Bits and Pieces

Matthew Hutson, English 111, Brown University (1998)

What exactly is a bit?

Nicholos Negroponte of MIT defines "bit" in Holtzman (123): "A bit has no color, size, or weight, and it can travel at the speed of light. It is the smallest atomic element in the DNA of information. It is a state of being: on or off, true or false, up or down, in or out, black or white. For practical purposes, we consider a bit to be a 1 or a 0." This idea of a "bit", a single one or zero floating around in a platonic realm contradicts our intuitive notion of information storage.

There is a subtle point I must add here. Technically, digital information (information in the form of bits) does not exist independently of a physical medium. We merely treat it this way because it is independent of any particular medium. A chunk of data expressed in ones and zeros can exist in the form of electrons moving through a circuit, a series of X's and 0's written on a wall, an arrangement of rocks, or a series of guttural noises. These can all represent 1's and 0's, and thus an identical series of 1's and 0's expressed each of these varied means is always exactly the same piece of information. If one were to imagine information conversion between media as a game of telephone among friends, one can understand digital information as clear, succinct English words repeated from ear to ear. Analogue information, however, might consist of a sequence of clear yet undefined noises and syllables. One cannot use discrete words to express every wisp of meaning implied by the particular expression of these sounds, and so the message quickly evolves as it goes around the circle of friends.

On page 164 of Digital Mosaics, Steven Holtzman describes the limitations of digital information:

Even when an extremely fine resolution grid is applied to create a discrete digital representation of some analog form; even if our experience of a digital world seems continuous -- it's not. Ultimately there is a 1 or a 0. By its nature, the digital world is discontinuous, so there will always be a gap of some sort in any digital representation.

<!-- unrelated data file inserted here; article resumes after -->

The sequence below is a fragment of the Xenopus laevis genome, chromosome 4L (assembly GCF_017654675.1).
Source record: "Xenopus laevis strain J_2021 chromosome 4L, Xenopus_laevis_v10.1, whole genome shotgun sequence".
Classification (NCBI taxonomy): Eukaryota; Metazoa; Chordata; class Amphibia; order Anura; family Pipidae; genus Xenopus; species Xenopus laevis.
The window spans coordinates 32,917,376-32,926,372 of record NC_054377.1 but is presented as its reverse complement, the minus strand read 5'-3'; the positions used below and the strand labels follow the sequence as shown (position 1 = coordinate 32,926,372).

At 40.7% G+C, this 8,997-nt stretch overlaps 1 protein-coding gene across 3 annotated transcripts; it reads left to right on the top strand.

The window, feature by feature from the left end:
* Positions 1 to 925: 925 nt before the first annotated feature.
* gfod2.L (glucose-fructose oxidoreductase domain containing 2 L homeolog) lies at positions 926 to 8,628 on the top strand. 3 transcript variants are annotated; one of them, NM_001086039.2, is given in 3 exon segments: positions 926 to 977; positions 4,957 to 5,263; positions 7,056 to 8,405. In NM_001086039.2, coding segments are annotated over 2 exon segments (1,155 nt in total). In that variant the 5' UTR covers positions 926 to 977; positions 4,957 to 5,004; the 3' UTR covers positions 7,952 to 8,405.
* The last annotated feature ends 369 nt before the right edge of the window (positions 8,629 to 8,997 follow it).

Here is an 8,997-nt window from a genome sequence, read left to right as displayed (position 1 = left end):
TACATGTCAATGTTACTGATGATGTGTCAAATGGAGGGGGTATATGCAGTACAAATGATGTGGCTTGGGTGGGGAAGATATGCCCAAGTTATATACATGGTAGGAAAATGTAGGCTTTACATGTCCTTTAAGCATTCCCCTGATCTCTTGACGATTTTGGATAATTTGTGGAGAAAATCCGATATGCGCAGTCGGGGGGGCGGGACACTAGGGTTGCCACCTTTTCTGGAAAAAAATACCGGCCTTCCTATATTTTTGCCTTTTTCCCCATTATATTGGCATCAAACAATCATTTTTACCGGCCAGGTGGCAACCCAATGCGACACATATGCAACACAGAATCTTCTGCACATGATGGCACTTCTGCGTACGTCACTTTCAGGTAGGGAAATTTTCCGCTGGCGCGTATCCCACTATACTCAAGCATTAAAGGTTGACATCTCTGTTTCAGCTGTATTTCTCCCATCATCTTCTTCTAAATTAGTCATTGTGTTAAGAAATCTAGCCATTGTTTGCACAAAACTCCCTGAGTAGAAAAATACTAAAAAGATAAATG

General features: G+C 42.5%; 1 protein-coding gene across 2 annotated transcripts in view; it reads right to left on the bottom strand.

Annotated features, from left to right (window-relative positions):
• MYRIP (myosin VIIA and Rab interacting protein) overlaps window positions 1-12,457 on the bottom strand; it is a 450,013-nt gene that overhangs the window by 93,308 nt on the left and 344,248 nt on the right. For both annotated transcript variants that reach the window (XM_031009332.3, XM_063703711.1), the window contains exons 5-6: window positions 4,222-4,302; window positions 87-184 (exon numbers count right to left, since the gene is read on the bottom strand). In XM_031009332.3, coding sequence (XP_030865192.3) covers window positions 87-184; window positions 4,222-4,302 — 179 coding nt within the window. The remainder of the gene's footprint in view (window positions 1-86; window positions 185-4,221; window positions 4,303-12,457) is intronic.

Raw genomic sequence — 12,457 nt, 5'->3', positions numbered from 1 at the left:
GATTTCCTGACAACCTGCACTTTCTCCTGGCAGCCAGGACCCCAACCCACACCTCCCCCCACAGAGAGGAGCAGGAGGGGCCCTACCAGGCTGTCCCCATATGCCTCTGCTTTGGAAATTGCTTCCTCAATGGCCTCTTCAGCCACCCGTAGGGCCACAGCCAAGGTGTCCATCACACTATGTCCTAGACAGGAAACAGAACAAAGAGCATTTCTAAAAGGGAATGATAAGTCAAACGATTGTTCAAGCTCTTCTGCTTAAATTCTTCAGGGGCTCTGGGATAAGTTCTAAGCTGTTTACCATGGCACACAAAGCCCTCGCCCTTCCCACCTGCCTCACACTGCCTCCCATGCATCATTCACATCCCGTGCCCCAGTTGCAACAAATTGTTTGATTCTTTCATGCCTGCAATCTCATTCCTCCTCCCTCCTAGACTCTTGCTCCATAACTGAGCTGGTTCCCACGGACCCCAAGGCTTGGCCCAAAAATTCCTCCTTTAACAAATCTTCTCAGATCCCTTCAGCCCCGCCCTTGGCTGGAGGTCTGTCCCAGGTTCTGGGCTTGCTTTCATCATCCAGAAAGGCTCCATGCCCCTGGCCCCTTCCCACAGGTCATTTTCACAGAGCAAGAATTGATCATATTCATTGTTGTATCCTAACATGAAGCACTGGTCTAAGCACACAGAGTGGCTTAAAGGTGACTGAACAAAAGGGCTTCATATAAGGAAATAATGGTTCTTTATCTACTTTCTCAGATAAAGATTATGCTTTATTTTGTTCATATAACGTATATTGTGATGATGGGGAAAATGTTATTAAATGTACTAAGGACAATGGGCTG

There are other ways to represent information. But if they're not in binary form, they're not digital in the way we understand the digital today. We may one day have other options -- biocomputers; neoanalog computers. And these in turn may open up new possibilities and new worlds. Today, however, when we peel away the layers of a digital world, strip it down to the equivalent of the flatness of Stella's canvas, we find only the binary nature of digital processes. This is the true limit of the digital world: it cannot represent anything that is not ultimately reducible to either 0 or 1.

In their essay "Load and Run; High-tech Paganism-Digital Polytheism", Timothy Leary and Eric Gullichsen try to explain how the smallest subatomic particles we can detect behave by in a discrete way according to the strange laws of quantum mechanics. As a result, they argue, computer chips and human brains work in very compatible ways, both operating through many discrete binary switches between particle/neuron states:

The universality of 0 and 1 throughout magic and religion: yin and yang, yoni and lingam, cup and wand, are manifested today in digital signals, the two bits underlying the implementation of all digital programs in the world, in our brains and in our operating systems.

Leary and Gullichsen have forgotten, however, that light (energy) does not simply behave purely as quanta, photon particles jumping between discrete quantum states; it also adheres to the strict laws that apply to wave dynamics. Each discrete atomic energy level around a necleus is defined by integer multiples of a continuous analog sin wave cycle as we visualize the electron wobbling in its circular orbit around the atom's nucleus. Life at its most fundamental particles does not simply flip between binary states.

  • What do we do with this information?

  • Who owns the "bit"?

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